Background Maggot therapy (biosurgery) has received increasing interest for the debridement of chronic wounds and for the improvement of wound healing. The purpose of this study was to investigate the clinical effects, side-effects, and possible mechanisms of action of biosurgery.
Methods Biosurgery was used for debridement in 30 patients with chronic leg ulcers of mixed origin. The effect of a single application of maggots for 1–4 days was evaluated by a clinical wound score and contact-free spectroscopy. Side-effects were recorded.
Results Debridement was rapid and selective. The wound secretion was temporarily increased. We observed a significant improvement of the wound score with a decrease from 13.5 ± 1.8 to 6.3 ± 2.7 (P < 0.001). The treatment was well tolerated in most patients. Twelve out of 30 patients reported temporary pain, but only two needed analgesic treatment. Other side-effects included venous bleeding in one patient. The remittance spectra showed an improvement of tissue oxygenation as revealed by the characteristic oxygen doublet peak (548 and 575 nm).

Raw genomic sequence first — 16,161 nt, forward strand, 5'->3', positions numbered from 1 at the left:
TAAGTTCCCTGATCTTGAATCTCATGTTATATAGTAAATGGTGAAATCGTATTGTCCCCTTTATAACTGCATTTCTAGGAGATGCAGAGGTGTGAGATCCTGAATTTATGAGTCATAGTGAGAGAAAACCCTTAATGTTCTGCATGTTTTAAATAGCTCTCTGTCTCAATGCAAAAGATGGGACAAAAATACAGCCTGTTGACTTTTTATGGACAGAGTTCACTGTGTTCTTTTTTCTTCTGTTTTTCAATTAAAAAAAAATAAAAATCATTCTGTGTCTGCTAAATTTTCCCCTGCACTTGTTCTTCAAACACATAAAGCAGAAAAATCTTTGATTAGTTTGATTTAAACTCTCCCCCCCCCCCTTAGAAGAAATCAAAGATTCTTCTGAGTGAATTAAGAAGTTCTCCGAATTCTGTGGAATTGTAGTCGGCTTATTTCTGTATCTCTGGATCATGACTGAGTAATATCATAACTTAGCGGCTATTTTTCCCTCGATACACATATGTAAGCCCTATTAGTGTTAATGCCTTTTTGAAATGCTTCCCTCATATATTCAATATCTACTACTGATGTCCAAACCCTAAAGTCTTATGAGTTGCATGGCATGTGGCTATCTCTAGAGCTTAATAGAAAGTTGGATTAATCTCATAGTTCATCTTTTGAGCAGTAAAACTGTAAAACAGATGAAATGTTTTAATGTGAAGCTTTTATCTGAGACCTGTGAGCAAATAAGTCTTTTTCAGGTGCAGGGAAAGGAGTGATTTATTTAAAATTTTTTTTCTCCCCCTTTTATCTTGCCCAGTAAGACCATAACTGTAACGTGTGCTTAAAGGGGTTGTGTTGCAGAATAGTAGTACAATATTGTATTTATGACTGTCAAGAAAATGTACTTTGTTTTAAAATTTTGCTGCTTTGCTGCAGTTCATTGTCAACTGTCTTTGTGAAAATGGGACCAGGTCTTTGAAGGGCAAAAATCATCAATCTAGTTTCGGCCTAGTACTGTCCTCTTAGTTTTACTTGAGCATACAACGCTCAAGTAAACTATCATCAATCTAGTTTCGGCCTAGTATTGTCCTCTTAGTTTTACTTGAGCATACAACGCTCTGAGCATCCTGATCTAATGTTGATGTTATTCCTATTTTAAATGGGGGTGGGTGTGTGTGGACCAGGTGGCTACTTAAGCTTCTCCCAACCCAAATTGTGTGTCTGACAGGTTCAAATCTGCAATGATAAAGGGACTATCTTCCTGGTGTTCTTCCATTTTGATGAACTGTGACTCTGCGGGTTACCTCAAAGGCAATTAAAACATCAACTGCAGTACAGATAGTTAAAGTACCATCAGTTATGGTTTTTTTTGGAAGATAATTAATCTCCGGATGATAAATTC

Conclusions Biosurgery is an effective and rapid treatment for the debridement of chronic wounds and the improvement of wound healing. A possible mode of action is the increase in tissue oxygenation. More studies are needed.